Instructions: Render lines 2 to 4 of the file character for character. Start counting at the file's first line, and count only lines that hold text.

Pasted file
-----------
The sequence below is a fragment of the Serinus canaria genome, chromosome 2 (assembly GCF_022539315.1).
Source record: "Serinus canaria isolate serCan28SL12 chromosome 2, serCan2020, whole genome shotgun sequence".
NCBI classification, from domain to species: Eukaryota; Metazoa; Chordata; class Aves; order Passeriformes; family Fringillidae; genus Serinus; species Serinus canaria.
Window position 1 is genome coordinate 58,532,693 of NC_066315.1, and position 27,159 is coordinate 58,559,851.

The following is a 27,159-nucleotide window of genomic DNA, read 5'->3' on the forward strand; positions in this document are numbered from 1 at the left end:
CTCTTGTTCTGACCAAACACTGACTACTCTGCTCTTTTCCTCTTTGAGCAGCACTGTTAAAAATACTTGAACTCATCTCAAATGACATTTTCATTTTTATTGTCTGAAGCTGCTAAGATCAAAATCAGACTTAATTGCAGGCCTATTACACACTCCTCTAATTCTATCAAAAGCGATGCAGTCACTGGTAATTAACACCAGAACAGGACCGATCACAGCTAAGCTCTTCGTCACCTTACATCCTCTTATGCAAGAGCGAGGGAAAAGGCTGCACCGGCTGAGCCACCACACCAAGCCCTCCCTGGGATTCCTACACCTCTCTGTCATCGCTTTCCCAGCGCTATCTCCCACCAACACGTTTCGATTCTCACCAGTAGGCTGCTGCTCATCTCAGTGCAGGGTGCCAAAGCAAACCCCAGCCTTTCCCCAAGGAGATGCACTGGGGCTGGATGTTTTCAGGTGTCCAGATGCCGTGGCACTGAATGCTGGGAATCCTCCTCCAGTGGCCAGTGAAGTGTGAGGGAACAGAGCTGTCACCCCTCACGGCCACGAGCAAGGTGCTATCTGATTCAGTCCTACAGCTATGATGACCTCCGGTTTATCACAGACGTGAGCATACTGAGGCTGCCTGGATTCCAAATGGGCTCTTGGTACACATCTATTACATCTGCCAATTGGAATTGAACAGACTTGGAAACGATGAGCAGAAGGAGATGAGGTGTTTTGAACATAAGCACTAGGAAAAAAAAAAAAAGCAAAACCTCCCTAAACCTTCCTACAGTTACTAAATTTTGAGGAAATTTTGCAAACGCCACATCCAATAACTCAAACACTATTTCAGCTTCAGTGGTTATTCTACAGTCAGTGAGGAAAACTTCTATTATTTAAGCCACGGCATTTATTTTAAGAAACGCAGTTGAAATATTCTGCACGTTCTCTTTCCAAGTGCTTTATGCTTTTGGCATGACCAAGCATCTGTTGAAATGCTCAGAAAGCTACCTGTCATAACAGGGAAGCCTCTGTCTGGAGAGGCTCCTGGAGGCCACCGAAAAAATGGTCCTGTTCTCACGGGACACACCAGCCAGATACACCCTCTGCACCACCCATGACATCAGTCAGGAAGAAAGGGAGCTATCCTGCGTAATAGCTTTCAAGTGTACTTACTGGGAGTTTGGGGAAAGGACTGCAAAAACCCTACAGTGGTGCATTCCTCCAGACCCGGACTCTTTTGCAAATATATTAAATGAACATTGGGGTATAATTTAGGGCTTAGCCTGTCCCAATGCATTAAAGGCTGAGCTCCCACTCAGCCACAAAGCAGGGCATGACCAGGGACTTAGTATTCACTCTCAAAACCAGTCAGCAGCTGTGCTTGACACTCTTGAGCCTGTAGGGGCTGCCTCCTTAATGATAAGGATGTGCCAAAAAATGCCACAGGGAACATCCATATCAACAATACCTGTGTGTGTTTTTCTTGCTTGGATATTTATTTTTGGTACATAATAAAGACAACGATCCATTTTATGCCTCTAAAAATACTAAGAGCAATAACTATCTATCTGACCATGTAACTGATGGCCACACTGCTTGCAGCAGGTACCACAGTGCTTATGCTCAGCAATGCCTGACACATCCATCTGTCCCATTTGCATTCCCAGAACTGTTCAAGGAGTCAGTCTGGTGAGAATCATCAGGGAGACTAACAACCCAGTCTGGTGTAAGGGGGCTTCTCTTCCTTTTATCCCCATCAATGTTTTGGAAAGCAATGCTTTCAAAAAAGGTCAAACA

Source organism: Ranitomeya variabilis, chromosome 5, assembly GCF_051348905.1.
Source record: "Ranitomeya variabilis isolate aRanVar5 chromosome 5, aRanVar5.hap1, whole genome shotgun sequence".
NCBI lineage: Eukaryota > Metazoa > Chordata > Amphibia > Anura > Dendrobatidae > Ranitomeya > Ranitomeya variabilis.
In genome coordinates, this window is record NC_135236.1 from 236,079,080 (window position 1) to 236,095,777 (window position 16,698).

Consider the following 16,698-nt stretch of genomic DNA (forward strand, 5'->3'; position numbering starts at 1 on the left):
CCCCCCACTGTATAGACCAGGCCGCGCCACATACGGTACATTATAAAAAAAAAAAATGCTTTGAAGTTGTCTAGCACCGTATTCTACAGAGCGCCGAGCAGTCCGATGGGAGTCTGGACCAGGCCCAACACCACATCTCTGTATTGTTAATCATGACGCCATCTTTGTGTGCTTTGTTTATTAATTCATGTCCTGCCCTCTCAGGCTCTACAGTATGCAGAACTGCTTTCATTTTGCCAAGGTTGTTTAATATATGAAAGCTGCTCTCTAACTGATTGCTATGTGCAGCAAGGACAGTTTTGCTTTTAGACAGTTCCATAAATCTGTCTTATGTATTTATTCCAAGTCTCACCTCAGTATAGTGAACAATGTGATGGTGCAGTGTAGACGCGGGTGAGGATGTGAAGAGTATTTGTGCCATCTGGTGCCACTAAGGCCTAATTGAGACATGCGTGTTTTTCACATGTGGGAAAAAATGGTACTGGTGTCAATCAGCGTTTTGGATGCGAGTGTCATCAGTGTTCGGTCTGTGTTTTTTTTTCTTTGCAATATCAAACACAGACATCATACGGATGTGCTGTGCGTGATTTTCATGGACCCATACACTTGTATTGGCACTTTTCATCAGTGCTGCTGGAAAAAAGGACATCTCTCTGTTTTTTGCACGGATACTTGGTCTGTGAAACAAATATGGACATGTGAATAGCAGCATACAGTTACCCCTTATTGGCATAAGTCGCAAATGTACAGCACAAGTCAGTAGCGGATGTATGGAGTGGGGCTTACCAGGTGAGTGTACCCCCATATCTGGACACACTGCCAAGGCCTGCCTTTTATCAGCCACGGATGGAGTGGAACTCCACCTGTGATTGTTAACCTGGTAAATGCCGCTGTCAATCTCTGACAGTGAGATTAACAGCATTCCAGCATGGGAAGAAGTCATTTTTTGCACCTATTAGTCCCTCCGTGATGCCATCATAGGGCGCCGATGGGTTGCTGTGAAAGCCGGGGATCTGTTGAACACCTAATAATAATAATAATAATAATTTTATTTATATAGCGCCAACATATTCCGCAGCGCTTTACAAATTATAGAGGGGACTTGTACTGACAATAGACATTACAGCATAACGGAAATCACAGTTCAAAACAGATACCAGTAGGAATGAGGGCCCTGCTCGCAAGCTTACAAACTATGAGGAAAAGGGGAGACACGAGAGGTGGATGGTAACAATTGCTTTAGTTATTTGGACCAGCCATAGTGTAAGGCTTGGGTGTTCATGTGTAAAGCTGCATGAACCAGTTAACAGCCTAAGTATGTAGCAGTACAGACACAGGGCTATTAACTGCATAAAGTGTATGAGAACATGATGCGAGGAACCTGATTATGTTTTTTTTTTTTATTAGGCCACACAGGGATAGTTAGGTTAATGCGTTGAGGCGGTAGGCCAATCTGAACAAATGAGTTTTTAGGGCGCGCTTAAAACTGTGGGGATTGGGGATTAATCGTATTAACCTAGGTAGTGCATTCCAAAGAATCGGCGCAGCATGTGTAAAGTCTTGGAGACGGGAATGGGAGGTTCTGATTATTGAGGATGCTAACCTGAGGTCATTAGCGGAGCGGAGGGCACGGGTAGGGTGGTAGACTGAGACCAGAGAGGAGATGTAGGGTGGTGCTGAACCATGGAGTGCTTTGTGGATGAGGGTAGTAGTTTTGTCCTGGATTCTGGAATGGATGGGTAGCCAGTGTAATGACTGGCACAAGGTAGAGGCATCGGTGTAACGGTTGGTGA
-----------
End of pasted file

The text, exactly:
Source record: "Serinus canaria isolate serCan28SL12 chromosome 2, serCan2020, whole genome shotgun sequence".
NCBI classification, from domain to species: Eukaryota; Metazoa; Chordata; class Aves; order Passeriformes; family Fringillidae; genus Serinus; species Serinus canaria.
Window position 1 is genome coordinate 58,532,693 of NC_066315.1, and position 27,159 is coordinate 58,559,851.